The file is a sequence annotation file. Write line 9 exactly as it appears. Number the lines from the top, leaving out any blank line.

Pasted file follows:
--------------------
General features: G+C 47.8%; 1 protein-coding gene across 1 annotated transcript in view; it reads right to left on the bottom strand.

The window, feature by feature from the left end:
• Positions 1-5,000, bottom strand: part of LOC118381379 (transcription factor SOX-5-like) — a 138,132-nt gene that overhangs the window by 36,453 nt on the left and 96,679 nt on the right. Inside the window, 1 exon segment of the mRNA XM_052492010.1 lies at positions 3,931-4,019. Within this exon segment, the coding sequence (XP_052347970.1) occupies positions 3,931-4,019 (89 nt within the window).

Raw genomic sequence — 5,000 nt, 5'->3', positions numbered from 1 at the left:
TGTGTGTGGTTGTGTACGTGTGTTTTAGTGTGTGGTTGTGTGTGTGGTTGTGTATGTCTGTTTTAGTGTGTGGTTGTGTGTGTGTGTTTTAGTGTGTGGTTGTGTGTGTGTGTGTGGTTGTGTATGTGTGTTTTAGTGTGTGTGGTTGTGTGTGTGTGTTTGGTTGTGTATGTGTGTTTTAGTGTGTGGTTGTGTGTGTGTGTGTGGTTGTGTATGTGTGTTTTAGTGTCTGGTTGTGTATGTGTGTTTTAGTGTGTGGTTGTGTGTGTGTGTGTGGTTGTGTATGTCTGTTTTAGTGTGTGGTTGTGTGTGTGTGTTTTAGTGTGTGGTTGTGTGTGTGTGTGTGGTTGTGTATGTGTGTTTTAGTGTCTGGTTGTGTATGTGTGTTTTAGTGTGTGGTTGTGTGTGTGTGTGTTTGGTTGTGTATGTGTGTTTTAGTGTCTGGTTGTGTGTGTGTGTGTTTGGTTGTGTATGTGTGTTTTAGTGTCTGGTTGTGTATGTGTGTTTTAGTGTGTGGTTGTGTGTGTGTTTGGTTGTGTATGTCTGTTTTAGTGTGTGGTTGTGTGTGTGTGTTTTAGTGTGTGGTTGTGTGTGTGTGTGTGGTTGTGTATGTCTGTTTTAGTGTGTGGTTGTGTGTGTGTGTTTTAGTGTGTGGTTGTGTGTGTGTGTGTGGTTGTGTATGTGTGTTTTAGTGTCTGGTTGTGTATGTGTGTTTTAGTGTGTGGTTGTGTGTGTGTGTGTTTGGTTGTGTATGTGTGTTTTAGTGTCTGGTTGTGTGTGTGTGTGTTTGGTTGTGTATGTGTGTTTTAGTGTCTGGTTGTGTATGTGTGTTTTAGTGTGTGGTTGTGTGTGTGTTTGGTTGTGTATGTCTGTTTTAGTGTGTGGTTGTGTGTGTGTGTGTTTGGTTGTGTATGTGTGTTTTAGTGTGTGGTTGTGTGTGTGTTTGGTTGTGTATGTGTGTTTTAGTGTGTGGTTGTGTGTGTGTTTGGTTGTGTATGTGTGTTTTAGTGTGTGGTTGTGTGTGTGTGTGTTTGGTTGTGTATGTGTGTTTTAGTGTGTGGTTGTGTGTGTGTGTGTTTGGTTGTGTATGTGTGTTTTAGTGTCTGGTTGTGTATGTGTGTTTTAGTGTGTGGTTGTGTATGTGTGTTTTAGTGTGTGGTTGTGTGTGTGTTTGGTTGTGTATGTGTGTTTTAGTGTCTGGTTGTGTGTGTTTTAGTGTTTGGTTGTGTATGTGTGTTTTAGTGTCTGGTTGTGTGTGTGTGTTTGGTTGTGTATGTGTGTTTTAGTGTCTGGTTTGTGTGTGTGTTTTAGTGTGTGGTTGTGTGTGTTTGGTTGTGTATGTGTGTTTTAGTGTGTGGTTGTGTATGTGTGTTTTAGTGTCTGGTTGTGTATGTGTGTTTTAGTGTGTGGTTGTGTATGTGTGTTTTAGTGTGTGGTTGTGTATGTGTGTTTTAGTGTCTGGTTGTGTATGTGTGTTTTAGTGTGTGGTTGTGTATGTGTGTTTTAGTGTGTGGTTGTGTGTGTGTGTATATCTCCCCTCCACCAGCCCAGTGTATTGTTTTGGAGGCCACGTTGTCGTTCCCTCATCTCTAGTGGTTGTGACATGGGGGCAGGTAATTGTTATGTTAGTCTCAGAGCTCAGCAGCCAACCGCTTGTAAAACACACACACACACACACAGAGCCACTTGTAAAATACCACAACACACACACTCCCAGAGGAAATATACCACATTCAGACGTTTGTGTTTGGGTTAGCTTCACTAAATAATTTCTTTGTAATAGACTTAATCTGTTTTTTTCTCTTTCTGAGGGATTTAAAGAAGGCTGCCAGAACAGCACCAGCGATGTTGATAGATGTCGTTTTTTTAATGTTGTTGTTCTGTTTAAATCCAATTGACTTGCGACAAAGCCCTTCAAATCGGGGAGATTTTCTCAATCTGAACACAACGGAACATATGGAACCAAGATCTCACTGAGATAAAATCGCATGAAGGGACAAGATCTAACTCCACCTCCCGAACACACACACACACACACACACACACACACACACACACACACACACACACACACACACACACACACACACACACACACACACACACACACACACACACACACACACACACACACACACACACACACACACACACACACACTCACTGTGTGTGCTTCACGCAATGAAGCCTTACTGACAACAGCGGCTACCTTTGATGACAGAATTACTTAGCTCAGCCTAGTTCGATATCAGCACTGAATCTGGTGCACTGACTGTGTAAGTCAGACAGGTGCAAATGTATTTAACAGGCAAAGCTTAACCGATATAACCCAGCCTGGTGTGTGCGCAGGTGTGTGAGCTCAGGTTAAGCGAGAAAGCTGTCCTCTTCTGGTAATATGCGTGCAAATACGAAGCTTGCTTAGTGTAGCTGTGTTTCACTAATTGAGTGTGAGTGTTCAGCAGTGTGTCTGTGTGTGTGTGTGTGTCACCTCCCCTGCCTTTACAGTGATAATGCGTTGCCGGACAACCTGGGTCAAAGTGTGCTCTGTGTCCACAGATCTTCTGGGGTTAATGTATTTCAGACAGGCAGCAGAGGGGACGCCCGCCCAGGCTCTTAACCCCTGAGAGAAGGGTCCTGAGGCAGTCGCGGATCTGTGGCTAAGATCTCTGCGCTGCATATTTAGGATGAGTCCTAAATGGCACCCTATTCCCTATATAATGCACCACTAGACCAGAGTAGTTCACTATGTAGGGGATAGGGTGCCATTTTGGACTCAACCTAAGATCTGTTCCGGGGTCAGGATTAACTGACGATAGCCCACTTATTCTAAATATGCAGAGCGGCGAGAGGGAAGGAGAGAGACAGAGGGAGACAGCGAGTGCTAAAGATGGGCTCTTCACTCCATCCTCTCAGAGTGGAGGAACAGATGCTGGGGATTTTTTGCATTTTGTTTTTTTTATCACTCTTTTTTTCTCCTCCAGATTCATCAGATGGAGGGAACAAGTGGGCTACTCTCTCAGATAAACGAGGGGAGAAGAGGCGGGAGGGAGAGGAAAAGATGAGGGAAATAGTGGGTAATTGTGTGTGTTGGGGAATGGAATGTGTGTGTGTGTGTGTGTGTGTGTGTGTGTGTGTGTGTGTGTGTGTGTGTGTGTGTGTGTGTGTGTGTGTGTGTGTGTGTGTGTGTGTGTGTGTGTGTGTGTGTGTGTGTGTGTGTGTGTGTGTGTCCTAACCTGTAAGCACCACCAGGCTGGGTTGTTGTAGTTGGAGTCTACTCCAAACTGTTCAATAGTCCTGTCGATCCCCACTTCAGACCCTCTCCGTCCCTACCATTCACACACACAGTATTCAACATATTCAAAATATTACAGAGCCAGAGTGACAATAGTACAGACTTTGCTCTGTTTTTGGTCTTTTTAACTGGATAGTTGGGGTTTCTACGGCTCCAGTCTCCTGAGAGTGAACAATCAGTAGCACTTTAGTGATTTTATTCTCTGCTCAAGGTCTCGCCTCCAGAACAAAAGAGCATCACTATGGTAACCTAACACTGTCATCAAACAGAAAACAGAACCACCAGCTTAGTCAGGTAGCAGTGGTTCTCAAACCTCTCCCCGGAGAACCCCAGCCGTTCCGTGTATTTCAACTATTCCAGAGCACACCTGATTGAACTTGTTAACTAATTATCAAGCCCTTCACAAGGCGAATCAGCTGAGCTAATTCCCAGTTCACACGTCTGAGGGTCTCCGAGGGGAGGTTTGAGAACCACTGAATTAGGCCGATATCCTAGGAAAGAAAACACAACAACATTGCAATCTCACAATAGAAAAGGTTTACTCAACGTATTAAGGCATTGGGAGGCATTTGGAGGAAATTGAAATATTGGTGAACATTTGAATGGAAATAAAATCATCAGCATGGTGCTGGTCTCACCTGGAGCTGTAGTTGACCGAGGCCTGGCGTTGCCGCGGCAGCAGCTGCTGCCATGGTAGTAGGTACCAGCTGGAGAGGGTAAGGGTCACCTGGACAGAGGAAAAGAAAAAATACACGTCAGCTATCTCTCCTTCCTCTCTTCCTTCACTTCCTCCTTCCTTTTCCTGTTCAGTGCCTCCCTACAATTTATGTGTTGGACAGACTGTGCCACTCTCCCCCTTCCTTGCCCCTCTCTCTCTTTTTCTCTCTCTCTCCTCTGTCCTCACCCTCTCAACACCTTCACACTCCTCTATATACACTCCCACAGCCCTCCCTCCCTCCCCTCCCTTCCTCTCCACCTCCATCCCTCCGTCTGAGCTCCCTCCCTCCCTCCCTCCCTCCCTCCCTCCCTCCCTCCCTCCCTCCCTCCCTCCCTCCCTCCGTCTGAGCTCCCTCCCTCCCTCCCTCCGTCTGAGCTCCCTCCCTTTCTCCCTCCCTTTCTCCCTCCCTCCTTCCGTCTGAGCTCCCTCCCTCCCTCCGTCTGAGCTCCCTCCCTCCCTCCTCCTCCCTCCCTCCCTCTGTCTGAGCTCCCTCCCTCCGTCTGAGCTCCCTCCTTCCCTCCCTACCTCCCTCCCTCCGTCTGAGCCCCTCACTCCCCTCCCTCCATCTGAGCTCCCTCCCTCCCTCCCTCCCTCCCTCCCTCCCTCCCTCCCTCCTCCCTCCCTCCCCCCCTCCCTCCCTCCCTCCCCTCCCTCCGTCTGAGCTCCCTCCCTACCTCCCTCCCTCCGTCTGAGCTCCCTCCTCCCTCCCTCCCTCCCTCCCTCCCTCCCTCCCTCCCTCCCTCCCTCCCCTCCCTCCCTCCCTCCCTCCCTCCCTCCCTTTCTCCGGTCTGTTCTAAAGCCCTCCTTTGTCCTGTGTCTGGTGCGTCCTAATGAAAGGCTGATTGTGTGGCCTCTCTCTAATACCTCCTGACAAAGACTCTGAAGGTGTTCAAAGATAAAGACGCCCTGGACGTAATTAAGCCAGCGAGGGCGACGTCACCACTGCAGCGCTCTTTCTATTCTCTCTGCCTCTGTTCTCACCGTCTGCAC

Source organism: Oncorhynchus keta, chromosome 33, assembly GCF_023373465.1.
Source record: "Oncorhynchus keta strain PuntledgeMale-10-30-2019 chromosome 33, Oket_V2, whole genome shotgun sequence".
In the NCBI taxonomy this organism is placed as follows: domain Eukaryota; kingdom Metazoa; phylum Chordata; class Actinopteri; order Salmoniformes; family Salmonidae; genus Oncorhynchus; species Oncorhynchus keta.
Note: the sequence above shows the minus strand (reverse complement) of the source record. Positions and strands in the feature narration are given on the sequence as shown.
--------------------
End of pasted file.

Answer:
Note: the sequence above shows the minus strand (reverse complement) of the source record. Positions and strands in the feature narration are given on the sequence as shown.